Environmental Portraits: Carpenter
When it comes to environmental portraits, one of the key things is finding the right location. For this environmental portrait shoot, Karl took some time to look around a wood-working yard before finding the ideal spot.
Shooting in at a carpenter’s factory, Karl had to work with mixed lighting, combining natural and studio light to create an atmospheric light suited to the location. In this class you’ll be able to see as Karl carefully creates his composition, rearranging elements of the scene to incorporate key details in the shot, and precisely builds up his lighting.
Using just three lights, you’ll learn how Karl balances mixed lighting and how he uses modifiers such as grids to create carefully controlled pockets of light.
What you’ll learn:
- How to photograph environmental portraits
- Identifying suitable locations for environmental portraits
- How to rearrange a scene for the best results
- How to shoot with mixed lighting
- Using softbox grids and honeycomb grids
- Tips for working quickly and effectively when photographing people
If you have any questions about this class, please post in the comment section below.
Working with mixed lighting is a common occurrence when photographing environmental portraits. In instances such as this carpenter’s portrait, it’s important to know how to carefully control the studio light so as not to overpower the atmospheric light.
In this shoot, I knew daylight alone would not be sufficient lighting, but I also knew I wanted just small pockets of light to enhance the atmosphere of the room, especially as I was shooting slightly wider than some of the other environmental portraits in this series.
To create the lighting for this shot I used a combination of lights, modifying each so that I could carefully control the spread of light, and I continuously checked the result of each lighting adjustment to ensure an overall balance was maintained.
In the end, I used just three lights with basic modifiers to achieve the result I wanted. With careful planning and by testing my lighting before, I was able to minimise the time spent photographing the subject and finish the shoot in just a few hours.
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I super enjoyed this session. But on the other hand, I keep asking myself why do you spend so much effort in correcting the lights and brightness while you shoot in RAW and can easily adjust it on LR or PhotoShop?!!
Glad you enjoyed it but unfortunately your comment doesn’t resonate with me. If I wasn’t explaining what I was doing for camera it would take me a quarter of the time to do it. Much less time than faffing around in post production trying to make something that wasn’t there look like it was. Additionally and the most crucial part is knowing what should be there and shouldn’t be there. Your comment would be similar to asking a chef why he makes the pasta fresh when he could buy it in a packet.
great shoot, can i just ask, you used f2.0 and i didnt see the bokeh at yours , normally when i use f2.0 i see bokeh which i dont want.
Hi Zee, DOF effects and bokeh are highly dependent on the lens used and the distance of the subject. I’m quite far away from my subject and with a 50mm I think and also the background is not that far away behind the subject.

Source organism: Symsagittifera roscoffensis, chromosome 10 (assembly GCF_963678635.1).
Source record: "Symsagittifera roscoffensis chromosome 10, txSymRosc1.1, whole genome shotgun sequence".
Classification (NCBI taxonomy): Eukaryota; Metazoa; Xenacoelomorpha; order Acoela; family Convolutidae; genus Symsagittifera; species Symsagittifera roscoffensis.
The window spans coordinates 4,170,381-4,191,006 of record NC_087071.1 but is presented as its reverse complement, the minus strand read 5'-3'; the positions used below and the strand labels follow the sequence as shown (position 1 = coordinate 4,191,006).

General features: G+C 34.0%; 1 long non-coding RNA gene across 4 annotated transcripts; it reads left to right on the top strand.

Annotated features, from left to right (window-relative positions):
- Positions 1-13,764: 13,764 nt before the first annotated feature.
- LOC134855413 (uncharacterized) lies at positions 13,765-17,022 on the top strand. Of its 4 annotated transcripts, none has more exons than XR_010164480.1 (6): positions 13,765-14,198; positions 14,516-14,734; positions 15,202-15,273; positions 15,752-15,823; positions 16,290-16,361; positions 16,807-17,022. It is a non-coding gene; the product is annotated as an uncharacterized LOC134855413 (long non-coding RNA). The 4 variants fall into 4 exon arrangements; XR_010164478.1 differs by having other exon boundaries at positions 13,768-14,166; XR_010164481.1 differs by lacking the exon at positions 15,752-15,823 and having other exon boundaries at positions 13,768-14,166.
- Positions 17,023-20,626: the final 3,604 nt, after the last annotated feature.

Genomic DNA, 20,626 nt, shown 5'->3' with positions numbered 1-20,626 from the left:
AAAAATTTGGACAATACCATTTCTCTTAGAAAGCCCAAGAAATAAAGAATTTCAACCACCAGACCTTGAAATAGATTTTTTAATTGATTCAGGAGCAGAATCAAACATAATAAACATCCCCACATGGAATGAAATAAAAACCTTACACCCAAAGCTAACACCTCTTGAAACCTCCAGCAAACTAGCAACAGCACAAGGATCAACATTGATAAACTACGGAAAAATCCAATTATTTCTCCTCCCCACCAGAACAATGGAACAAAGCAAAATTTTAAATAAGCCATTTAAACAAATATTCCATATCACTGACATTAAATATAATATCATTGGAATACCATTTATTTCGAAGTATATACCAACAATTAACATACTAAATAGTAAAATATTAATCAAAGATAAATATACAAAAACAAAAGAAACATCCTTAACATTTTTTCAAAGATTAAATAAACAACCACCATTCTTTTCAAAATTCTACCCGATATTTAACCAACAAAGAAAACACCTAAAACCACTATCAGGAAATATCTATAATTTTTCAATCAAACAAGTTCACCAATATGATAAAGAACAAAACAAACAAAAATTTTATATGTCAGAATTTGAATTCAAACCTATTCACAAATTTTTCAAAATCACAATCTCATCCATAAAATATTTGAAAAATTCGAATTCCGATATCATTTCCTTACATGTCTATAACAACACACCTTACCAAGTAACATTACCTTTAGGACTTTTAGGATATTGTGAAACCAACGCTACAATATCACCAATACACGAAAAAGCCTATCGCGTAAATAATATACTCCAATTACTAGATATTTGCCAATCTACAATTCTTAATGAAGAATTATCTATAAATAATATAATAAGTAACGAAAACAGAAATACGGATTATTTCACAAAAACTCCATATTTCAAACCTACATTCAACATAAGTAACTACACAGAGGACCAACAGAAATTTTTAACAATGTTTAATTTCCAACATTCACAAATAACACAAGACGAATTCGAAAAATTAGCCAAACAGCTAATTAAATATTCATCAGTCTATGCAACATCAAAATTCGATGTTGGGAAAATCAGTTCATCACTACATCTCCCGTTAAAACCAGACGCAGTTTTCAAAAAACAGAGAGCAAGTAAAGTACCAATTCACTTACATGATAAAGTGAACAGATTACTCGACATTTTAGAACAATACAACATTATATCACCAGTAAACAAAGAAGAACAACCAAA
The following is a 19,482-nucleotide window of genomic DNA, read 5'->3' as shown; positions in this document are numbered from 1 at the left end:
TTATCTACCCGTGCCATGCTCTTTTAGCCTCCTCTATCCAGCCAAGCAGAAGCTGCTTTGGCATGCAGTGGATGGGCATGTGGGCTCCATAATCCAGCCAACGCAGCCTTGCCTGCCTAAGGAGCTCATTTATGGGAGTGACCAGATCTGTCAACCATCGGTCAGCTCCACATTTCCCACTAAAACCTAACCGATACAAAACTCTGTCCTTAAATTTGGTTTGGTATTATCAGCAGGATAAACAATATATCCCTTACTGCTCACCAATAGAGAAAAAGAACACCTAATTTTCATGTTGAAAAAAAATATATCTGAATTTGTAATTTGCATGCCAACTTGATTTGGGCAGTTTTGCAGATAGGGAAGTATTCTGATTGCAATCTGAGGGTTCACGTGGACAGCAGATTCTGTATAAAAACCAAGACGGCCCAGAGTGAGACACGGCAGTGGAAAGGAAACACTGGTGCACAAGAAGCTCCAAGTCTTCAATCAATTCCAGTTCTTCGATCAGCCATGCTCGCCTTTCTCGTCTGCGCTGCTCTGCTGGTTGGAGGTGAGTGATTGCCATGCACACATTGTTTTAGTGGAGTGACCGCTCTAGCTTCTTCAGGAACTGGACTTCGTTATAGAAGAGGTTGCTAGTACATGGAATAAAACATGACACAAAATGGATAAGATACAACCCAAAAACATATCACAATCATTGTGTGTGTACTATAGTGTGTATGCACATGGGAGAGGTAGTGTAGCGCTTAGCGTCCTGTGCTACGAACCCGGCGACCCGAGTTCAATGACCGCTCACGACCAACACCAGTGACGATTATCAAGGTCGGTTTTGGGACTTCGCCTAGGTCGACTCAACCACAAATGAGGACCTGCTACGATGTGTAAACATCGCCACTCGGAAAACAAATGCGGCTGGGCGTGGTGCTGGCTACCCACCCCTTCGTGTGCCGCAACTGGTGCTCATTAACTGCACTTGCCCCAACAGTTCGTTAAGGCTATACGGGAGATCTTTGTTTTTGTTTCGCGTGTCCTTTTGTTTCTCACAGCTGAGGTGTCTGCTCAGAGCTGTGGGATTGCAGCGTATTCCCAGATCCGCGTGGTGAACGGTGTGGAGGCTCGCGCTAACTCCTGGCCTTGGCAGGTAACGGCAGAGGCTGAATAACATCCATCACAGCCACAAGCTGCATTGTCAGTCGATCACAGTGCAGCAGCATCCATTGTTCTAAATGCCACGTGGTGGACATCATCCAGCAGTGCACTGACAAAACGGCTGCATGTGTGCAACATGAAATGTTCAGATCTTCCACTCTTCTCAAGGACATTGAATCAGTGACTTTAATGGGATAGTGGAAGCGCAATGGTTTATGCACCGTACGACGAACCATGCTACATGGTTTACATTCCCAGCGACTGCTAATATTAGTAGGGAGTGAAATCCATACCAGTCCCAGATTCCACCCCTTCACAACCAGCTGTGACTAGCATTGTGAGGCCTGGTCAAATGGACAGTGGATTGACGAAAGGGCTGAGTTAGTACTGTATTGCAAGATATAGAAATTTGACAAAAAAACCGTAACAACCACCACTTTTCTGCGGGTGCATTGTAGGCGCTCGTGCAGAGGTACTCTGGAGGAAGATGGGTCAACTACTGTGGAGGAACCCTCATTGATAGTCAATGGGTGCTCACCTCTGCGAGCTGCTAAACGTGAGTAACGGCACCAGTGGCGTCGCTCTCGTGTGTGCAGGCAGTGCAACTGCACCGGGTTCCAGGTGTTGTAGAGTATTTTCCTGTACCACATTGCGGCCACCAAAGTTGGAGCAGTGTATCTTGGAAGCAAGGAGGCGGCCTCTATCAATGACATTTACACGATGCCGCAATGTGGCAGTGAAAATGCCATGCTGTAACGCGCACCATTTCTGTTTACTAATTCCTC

I need to photograph a pizza baker in his restaurant/kitchen. The counters and the pizza oven are shiny material. Would you recommend using the same type as modifiers with grids you used here?. Or even a rectangular softbox to even have more control? Also for the shot where he is kneeding the dough with litlle bit of back/sidelighting to see the flour – would rectangular box be good and fill other side with reflector and light on hss?
Haha, Karl. I do love how you still use your lights with a “voice-activated power adjuster” (aka Ash) where you can use the app or remote directly instead. Both are very handy, though!
But like you said, with 3 to 4 or more lights, these environmental shots are incredibly elevated as you can focus a viewers attention by highlighting certain areas.
Thanks for this detailed shoot!
Hi, thank you. Yes I normally have an assistant there to help carry, setup and importantly ‘stand in’ as a test subject so I also use them to do the light settings ‘old school’. I do have the app to adjust them but often I have to get the assistant to move them too.
Brilliant lesson, thanks. I can’t wait to get out there and have a go at this genre.
I have only two speedlights (with soft boxes). I’m only just starting out, so don’t want to invest in anything more just yet.
Using your idea of ‘layers’ I am guessing it would be possible to light up the small areas, such as the motor on the bench, in a separate shot, and then blend in PS later. Using a tripod of course!
Hi Morse, thank you and yes absolutely regarding the layers as long as your camera is on a tripod and remains in a fixed position then this is simple enough to do.
Absolutely stunning results with the available environment! I still had a little confusion when doing ambiant/flash lighting as to how to balance the both and you perfectly showed to start without any flash, build the shot as to how much ambiant you want and start adding flashed and adjusting the power. Thanks a bunch!
Hi and no worries, glad you enjoyed it.
Love these environmental portrait videos. I Would like to see more examples of this genre featuring more than one person, outside setups as well as composite scenarios and see how you would approach those situations. I Would also like to see any post work you do after the shoots.
Thanks Karl for the very informative and detailed videos so far!
Hi Headswimmer, the farrier is an outside one! Not much post work at all on these but I’ll note that for future ones as we will have more.